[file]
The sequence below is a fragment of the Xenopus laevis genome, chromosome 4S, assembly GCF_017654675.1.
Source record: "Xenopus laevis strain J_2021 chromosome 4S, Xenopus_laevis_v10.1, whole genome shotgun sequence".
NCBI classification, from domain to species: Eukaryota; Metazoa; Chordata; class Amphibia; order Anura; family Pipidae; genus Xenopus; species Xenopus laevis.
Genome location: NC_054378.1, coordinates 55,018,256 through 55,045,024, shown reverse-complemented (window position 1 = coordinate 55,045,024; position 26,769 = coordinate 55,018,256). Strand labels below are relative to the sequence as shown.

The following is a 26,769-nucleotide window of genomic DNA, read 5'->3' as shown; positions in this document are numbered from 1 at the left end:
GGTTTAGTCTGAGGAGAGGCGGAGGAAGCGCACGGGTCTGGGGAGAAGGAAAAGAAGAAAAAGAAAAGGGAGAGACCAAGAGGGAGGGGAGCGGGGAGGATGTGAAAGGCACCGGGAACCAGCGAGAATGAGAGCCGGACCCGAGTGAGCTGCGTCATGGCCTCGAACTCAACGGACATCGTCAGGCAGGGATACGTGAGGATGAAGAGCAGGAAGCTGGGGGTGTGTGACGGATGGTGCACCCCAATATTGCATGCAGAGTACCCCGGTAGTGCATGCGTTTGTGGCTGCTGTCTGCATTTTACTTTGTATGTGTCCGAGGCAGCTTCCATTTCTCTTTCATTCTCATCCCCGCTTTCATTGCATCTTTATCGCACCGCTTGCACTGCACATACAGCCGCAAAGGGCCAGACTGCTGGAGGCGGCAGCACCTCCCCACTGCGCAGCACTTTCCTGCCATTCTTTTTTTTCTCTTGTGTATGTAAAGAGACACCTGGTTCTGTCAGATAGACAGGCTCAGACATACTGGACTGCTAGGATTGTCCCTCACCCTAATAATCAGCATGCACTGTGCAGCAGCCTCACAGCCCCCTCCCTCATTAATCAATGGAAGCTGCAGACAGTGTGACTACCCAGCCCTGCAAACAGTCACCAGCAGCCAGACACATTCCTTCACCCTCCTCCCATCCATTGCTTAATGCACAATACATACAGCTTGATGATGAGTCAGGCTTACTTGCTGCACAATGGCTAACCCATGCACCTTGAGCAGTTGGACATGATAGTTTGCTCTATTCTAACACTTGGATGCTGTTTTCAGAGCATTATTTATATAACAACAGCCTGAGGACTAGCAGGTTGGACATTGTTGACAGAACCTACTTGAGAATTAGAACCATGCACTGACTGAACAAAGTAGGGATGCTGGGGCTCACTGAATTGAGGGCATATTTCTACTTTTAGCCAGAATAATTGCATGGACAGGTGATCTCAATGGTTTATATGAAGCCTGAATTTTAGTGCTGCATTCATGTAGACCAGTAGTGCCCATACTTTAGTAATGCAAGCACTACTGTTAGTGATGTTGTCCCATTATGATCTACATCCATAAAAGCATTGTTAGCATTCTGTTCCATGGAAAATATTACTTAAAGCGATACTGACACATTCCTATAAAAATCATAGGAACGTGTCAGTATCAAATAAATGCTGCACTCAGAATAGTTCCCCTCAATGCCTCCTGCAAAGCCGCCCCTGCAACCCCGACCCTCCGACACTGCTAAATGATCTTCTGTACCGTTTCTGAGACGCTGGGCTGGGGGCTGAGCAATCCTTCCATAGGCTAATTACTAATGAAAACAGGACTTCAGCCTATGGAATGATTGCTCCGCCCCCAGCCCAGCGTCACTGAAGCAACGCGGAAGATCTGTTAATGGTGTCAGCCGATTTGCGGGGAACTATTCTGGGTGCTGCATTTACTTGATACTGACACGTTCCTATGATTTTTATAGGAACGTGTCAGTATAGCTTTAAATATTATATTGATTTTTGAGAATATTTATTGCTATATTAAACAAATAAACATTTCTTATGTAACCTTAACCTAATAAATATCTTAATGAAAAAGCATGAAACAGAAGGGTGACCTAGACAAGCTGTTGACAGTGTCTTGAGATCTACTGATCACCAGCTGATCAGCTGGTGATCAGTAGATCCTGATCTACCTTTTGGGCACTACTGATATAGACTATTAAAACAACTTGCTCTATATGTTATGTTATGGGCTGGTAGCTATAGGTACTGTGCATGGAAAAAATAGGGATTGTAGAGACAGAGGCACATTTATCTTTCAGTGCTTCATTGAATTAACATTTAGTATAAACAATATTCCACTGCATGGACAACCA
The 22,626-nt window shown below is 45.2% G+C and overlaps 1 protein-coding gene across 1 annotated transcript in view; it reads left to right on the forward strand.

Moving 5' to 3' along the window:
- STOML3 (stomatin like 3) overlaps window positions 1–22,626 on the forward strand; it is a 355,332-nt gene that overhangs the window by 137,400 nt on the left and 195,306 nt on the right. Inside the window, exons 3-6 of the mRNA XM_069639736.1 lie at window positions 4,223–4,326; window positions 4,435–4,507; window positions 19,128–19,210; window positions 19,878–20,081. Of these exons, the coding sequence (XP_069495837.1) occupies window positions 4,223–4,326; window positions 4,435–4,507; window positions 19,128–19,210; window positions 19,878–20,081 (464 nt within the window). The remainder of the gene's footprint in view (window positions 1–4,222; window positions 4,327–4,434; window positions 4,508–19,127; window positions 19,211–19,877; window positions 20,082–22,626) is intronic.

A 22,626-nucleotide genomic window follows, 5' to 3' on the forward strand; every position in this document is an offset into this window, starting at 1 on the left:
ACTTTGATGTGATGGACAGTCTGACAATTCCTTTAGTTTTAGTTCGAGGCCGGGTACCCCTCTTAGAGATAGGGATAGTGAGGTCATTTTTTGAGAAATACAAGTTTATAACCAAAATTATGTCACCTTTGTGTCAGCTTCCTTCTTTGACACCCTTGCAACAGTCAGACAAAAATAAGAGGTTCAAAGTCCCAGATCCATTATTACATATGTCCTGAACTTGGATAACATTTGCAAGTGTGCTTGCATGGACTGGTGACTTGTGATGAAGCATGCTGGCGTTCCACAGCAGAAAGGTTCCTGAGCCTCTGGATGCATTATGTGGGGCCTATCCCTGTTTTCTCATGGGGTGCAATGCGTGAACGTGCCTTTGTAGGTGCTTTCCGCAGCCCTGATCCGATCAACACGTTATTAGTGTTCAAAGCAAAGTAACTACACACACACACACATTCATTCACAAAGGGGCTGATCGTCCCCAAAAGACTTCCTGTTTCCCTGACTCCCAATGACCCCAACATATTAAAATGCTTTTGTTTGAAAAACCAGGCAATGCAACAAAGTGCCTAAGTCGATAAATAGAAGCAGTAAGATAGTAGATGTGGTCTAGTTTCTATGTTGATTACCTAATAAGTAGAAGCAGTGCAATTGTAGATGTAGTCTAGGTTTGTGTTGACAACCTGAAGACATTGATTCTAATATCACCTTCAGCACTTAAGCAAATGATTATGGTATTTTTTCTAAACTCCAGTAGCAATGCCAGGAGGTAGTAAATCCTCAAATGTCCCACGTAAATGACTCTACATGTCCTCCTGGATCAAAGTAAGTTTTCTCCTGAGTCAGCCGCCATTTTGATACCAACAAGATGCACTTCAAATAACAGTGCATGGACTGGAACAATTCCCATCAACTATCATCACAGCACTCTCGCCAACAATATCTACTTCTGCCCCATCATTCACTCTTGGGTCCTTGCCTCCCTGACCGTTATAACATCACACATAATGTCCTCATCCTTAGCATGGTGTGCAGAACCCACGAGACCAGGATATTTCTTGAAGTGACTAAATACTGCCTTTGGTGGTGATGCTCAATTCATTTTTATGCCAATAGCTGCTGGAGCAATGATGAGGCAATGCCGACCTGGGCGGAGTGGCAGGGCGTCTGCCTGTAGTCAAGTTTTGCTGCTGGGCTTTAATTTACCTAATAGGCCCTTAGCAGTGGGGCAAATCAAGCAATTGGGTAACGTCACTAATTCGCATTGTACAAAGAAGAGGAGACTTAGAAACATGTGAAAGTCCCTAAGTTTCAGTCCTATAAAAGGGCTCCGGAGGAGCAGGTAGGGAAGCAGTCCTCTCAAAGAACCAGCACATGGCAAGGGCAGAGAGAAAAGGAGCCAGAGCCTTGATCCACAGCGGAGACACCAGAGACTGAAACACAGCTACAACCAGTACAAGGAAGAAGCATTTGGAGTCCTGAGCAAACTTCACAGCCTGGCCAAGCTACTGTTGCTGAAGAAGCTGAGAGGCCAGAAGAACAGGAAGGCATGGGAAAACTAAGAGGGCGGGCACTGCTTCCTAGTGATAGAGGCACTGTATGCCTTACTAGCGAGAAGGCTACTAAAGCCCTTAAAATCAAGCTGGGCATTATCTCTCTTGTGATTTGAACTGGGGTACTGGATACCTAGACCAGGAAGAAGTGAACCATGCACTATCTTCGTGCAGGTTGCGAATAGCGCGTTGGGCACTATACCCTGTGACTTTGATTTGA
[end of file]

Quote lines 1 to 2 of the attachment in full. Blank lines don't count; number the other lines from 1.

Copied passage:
The sequence below is a fragment of the Xenopus laevis genome, chromosome 4S, assembly GCF_017654675.1.
Source record: "Xenopus laevis strain J_2021 chromosome 4S, Xenopus_laevis_v10.1, whole genome shotgun sequence".